I was fifteen at the time, involved in Cub Scouts for the second time. It was a “leadership position” on paper, a loophole in Boy Scout procedures in reality. Rank advancement required leadership, and the fact I was not God’s chosen mouthpiece in my church-sponsored troop did nothing to deter my ambition towards whatever petty treat my parents might surrender at the next Court of Honor. Thus I became a Den Chief, a go-between of boys and mothers.
I was the first person to volunteer for the obscure position. The boys are maniacs, the products of video games, action movies, and prescription stimulants. Control is established by having the most prominent boy’s mother “called” to be the Den-Mother. That ringleader was the key, he could control most all of them, except the most rambunctious and rebellious. But as a teenager with a propensity to wearing sunglasses, the same age as mutant turtles and other fads, I was pretty cool stuff; they hung on my words, basking in my reflected style, as I covered the tall tales section of the Cub Scout manual.
“…and that is the story of Rip Van Winkle. Well, that’s interesting. They’re missing one.”
“Which one?” “Tell us!” “Yeah!” They spurred. I could tell they wanted more, whether of my story telling or respite from silly crafts, I couldn’t be sure.
“The greatest tall tale of all time: the story of Old Man Pace and his picante sauce...” I let the words hang for a moment, enticing them.
They marveled. They begged me to continue.
“Well, there are many stories about Old Man Pace, but my favorite is the about his picante sauce. Legend has it that he loved his sauce more than life itself. You see, he had a vision, a mission really, to share this special recipe. He worked his whole life on it, and, once it was done, there was nothing in the world that could stop him from sharing it. That recipe is still imitated to this day but they say we’ll never get it half as right as it was back in the day. It was one of a kind. They had to invent that word to describe it, but they could never find a word to capture such a spicy experience. They chose the word picante; it means “biting,” because it was the old sauce that bites you back. It was the closest they’ve ever come.
“And if inventing the world’s most exciting food wasn’t enough of a claim to fame, he had marvelous adventures. He traveled the world doing grand things, him and his “poco pimiento,” that was his name for it. Now, this wouldn’t be a proper story without telling you about when he once fought a whole pack of rabid coyotes who wanted nothing more than to devour that delicious sauce with some hard boiled eggs. He won a spitting contest with a Gila monster, which were much more monstrous back in those days. He once crossed the Rio Grande with a rattler on each ankle. Why snakes would want to try that bold salsa, if you can call it that, with its diced tomatoes and fresh jalapeños, is a mystery, but it seems that not even snakes could resist Old Man Pace’s picante sauce. He traveled from El Paso to Chihuahua while suffering from a bad case of the bowlegs, without ever releasing his scowl. But nothing got him madder then people trying to make condiments that just didn’t know what they were doing. When he found some crazy fools were trying to imitate his salsa without using the freshest ingredients, woo boy! Especially when he found out where they were from…”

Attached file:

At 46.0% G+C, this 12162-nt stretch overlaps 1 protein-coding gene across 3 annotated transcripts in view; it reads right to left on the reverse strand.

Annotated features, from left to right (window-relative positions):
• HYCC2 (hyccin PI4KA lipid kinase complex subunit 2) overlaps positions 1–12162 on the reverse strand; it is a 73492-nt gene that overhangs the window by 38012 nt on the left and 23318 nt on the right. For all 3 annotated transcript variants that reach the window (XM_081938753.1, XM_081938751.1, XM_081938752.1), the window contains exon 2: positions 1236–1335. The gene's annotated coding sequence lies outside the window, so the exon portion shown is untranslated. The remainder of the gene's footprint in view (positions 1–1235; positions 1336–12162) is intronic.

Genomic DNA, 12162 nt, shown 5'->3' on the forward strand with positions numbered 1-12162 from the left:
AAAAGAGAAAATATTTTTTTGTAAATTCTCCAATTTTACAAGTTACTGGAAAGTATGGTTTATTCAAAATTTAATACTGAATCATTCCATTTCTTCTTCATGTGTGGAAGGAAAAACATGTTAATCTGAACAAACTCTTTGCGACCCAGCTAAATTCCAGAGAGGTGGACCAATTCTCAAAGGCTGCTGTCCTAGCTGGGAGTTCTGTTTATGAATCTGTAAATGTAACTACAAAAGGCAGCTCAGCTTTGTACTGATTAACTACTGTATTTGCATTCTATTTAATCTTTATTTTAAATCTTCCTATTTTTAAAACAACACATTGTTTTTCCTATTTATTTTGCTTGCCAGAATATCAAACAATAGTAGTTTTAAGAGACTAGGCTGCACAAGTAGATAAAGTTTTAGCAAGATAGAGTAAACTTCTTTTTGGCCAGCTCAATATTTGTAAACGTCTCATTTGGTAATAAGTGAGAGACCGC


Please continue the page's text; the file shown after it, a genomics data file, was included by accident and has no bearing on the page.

“Where were they from?” one of the cubbies asked.
I gulped, paused; I wanted my next words to reflect the severity of the crime committed against foods that day. “New York City.”
“New York City!” the children cried, at least one was noticeably unsettled by these words.
“That’s right, kids: New York City. When he found out what they were doing, he ate nothing but the spiciest jalapeño peppers until he was right near spitting fire, then he chased them all the way from El Capitan to El Capitan. Some say they saw him shooting flames, but I don’t know if I believe that. There was some talk of making the statue of Old Man Pace, built on the very spot he first shared his picante sauce with an tired group of vaqueros, (they call it “Big Tex” now) fire-breath capable, but it was ruled out for public safety reasons. Did you know that his magical blend of herbs and spices cured one of those vaqueros from dysentery and another of rope burn? Rumor has it; in 1979 it was served in a few of the more exclusive clubs, and cured over two-thousand individuals of disco fever. Kids, you should all avoid disco fever like the plague. It’s very contagious, and quite dangerous. I lost a cousin to a bad case of it; kind of a sore spot for me. But let’s move on. I wouldn’t want to put a damper on your guys’ mood.
“That sauce, they say it’s the closest thing to the food of gods that man has ever created. Old Man Pace, he lived for it. He did everything hoping to just to share the taste of his delicious picante sauce with the people of the Southwest and the world, and boy, did they love him. In fact, jalapeños are the state fruit of Texas to this very day and chips and salsa is the state food. Yep, Old Man Pace did his best to share his great local taste with everyone he could. He cried himself to sleep at night thinking of people eating salsas canned in New York City. He was a pretty amazing man. There are other stories about him, of course, but that’s all I can remember off the top of my head. You can always consult your local library for more information if you’re curious.”
Of course, none of this was really true, but they ate it up. I imagine someday in the supermarket they’ll figure it out.